BK nephropathy poses a significant complication for the posttransplant kidney recipient. Although modern immunosuppressive agents have greatly benefited this population, they have also led to increased rates of BK nephropathy. Screening may identify BKV replication in recipients, and targeted reduction of immunosuppression can resolve the infection; however, this method is reserved for transplant centers with a high incidence of BK nephropathy. Successful retransplantation has been achieved in patients with graft failure due to BK nephropathy. In a study involving five transplant centers, all 10 patients had good graft function with a mean SCr of 1.5 mg/dL after mean follow-up of more than 2 years.37 Limited information exists on investigational antiviral agents; prospective, randomized, controlled clinical trials are needed to assess their efficacy and safety. BKV infection remains a challenge until reliable measures of immunosuppression or novel agents that specifically target the virus are available.
Pharmacists play an important role in the treatment of kidney transplantation and serve as part of a multidisciplinary team that counsels patients on all aspects of their medications. Clinical responsibilities include addressing compliance, adverse drug events, drug interactions, and appropriate dose adjustments. Additionally, pharmacists may have contact with these patients in the pharmacy and note that they are feeling unwell, a possible sign of rejection or BKV. Pharmacists should be aware of the signs and symptoms of rejection and BKV in order to direct the patient to seek immediate physician attention.
1. Hirsch HH, Brennan DC, Drachenberg CB, et al. Polyomavirus-associated nephropathy in renal transplantation: interdisciplinary analyses and recommendations. Transplantation.2005;79:1277-1286.
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3. Bohl DL, Storch GA, Ryschkewitsch C, et al. Donor origin of BK virus in renal transplantation and role of HLA C7 in susceptibility to sustained BK viremia. Am J Transplant. 2005;5:2213-2221.
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9. Ramos E, Drachenberg CB, Papadimitriou JC, et al. Clinical course of polyoma virus nephropathy in 67 renal transplant patients. J Am Soc Nephrol. 2002;13:2145-2151.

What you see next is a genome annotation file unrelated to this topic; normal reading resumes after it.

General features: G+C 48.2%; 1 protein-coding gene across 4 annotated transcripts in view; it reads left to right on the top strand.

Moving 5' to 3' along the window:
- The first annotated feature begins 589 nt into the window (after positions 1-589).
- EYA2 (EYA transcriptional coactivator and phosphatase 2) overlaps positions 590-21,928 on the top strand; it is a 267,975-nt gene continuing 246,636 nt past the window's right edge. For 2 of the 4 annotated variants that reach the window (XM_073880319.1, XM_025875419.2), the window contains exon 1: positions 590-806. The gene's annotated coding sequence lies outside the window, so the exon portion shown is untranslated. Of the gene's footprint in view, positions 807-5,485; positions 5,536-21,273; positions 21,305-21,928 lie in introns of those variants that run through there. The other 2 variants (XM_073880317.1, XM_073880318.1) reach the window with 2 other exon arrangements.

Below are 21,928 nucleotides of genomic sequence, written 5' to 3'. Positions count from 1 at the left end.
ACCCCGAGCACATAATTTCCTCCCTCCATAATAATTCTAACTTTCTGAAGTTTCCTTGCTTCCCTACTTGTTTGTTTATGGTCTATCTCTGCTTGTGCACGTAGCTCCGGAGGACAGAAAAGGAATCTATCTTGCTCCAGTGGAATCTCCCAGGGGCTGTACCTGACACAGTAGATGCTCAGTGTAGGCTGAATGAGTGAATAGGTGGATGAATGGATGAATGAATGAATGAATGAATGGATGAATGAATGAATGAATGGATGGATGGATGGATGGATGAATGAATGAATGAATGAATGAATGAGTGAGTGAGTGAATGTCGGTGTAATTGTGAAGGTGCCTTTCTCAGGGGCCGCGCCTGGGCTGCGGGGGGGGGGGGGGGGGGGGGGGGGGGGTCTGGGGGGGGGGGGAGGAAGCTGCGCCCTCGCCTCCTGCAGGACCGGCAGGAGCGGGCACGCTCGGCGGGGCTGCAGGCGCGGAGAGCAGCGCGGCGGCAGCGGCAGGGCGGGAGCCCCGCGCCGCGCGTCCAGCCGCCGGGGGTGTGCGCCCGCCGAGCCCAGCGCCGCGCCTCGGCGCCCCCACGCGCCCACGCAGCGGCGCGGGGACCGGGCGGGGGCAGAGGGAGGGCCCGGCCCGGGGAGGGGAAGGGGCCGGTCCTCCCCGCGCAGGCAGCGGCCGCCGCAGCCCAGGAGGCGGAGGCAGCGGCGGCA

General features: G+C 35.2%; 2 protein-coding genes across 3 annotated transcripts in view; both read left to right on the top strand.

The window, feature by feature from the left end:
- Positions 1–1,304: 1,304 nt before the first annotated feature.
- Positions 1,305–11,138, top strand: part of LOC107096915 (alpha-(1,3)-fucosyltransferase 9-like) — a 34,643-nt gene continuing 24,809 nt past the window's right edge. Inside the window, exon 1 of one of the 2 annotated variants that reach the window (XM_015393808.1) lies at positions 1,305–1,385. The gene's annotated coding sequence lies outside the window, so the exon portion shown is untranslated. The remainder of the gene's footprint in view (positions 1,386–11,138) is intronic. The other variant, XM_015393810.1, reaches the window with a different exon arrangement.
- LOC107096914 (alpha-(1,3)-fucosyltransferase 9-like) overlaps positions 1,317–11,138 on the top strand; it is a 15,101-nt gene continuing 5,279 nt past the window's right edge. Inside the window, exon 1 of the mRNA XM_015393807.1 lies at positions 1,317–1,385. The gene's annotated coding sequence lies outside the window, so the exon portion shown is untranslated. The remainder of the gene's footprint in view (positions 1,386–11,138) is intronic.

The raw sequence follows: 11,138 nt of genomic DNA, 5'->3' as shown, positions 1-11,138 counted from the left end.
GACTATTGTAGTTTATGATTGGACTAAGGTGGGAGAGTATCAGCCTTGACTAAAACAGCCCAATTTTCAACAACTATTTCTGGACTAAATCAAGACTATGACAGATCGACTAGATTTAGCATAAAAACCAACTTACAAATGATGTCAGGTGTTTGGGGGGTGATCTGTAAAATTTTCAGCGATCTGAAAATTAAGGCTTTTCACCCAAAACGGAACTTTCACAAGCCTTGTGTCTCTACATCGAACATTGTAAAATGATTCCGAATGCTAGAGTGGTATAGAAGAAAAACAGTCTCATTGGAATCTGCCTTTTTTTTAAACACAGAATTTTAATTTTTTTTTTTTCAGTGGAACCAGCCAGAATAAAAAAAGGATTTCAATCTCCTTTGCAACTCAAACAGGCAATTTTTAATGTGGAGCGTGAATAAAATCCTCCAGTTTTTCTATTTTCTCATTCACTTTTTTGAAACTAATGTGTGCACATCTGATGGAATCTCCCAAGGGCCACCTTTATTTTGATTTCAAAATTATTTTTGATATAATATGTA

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19. Hirsch HH, Knowles W, Dickenmann M, et al. Prospective study of polyomavirus type BK replication and nephropathy in renal transplant recipients. N Engl J Med. 2002;347:488-496.
20. Nickeleit V, Klimkait T, Binet IF, et al. Testing for polyomavirus type BK DNA in plasma to identify renal-allograft recipients with viral nephropathy. N Engl J Med. 2000;342:1309-1315.
21. Drachenberg CB, Papadimitriou JC, Bourquin PM, et al. Persistent excretion of decoy cells in urine predicts BK allograft nephropathy (BKN) [abstract]. Program and abstracts of American Transplant Congress 2003: the fourth joint American Transplant meeting; May 30-June 4, 2003; Washington, DC. Abstract 151.
22. Hariharan S. BK virus nephritis after renal transplantation. Kidney Int. 2006;69:655-662.
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25. Drachenberg CB, Papadimitriou JC. Polyomavirus-associated nephropathy: update in diagnosis. Transpl Infect Dis. 2006;8:68-75.
26. Drachenberg CB, Papadimitriou JC, Hirsch HH, et al. Histological patterns of polyomavirus nephropathy: correlation with graft outcome and viral load. Am J Transplant. 2004;4:2082-2092.
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28. Matas AJ, Kandaswamy R, Gillingham KJ, et al. Prednisone-free maintenance immunosuppression--a 5 year experience. Am J Transplant. 2005;5:2473-2478.
29. Rinaldo CH, Hirsch HH. Antivirals for the treatment of polyomavirus BK replication. Expert Rev Anti Infect Ther. 2007;5:105-115.
30. Keller LS, Peh CA, Nolan J, et al. BK transplant nephropathy successfully treated with cidofovir. Nephrol Dial Transplant. 2003;18:1013-1014.
31. Kuypers DR, Vandooren AK, Lerut E, et al. Adjuvant low-dose cidofovir therapy for BK polyomavirus interstitial nephritis in renal transplant recipients. Am J Transplant. 2005;5:197-204.
32. Williams JW, Javaid B, Kadambi PV, et al. Leflunomide for polyomavirus type BK nephropathy. N Engl J Med. 2005;352:1157-1158.
33. Faguer S, Hirsch HH, Kamar N, et al. Leflunomide treatment for polyomavirus BK-associated nephropathy after kidney transplantation. Transpl Int. 2007;20:962-969.
34. Sener A, House AA, Jevnikar AM, et al. Intravenous immunoglobulin as a treatment for BK virus associated nephropathy: one-year follow-up of renal allograft recipients. Transplantation. 2006;81:117-120.
35. Leung AY, Chan MT, Yuen KY, et al. Ciprofloxacin decreased polyoma BK virus load in patients who underwent allogeneic hematopoietic stem cell transplantation. Clin Infect Dis. 2005;40:528-537.
36. Kiberd BA. Screening to prevent polyoma virus nephropathy: a medical decision analysis. Am J Transplant. 2005;5:2410-2415.
37. Ramos E, Vincenti F, Lu WX, et al. Retransplantation in patients with graft loss caused by polyoma virus nephropathy. Transplantation. 2004;77:131-133.